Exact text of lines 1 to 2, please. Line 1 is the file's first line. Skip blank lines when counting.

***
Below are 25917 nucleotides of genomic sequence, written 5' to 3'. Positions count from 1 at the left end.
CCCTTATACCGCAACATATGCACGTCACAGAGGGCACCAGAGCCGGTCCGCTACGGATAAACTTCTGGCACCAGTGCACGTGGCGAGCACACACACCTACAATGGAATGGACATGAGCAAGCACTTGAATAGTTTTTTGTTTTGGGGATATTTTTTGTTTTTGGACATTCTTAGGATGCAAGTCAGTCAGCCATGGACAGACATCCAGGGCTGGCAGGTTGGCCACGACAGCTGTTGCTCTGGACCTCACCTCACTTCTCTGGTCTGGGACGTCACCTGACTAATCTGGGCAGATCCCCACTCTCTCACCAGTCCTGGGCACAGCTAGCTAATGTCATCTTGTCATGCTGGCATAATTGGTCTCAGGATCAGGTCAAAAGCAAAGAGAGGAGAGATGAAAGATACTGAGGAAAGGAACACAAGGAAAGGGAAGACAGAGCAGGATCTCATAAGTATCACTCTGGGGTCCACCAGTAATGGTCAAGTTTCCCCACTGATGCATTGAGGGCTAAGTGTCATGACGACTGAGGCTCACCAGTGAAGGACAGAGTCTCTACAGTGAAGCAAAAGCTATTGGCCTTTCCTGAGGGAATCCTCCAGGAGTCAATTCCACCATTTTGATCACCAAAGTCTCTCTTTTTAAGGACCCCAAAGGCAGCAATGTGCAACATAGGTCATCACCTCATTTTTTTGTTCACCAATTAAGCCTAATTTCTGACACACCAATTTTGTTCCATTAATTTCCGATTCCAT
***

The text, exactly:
Below are 25917 nucleotides of genomic sequence, written 5' to 3'. Positions count from 1 at the left end.
CCCTTATACCGCAACATATGCACGTCACAGAGGGCACCAGAGCCGGTCCGCTACGGATAAACTTCTGGCACCAGTGCACGTGGCGAGCACACACACCTACAATGGAATGGACATGAGCAAGCACTTGAATAGTTTTTTGTTTTGGGGATATTTTTTGTTTTTGGACATTCTTAGGATGCAAGTCAGTCAGCCATGGACAGACATCCAGGGCTGGCAGGTTGGCCACGACAGCTGTTGCTCTGGACCTCACCTCACTTCTCTGGTCTGGGACGTCACCTGACTAATCTGGGCAGATCCCCACTCTCTCACCAGTCCTGGGCACAGCTAGCTAATGTCATCTTGTCATGCTGGCATAATTGGTCTCAGGATCAGGTCAAAAGCAAAGAGAGGAGAGATGAAAGATACTGAGGAAAGGAACACAAGGAAAGGGAAGACAGAGCAGGATCTCATAAGTATCACTCTGGGGTCCACCAGTAATGGTCAAGTTTCCCCACTGATGCATTGAGGGCTAAGTGTCATGACGACTGAGGCTCACCAGTGAAGGACAGAGTCTCTACAGTGAAGCAAAAGCTATTGGCCTTTCCTGAGGGAATCCTCCAGGAGTCAATTCCACCATTTTGATCACCAAAGTCTCTCTTTTTAAGGACCCCAAAGGCAGCAATGTGCAACATAGGTCATCACCTCATTTTTTTGTTCACCAATTAAGCCTAATTTCTGACACACCAATTTTGTTCCATTAATTTCCGATTCCAT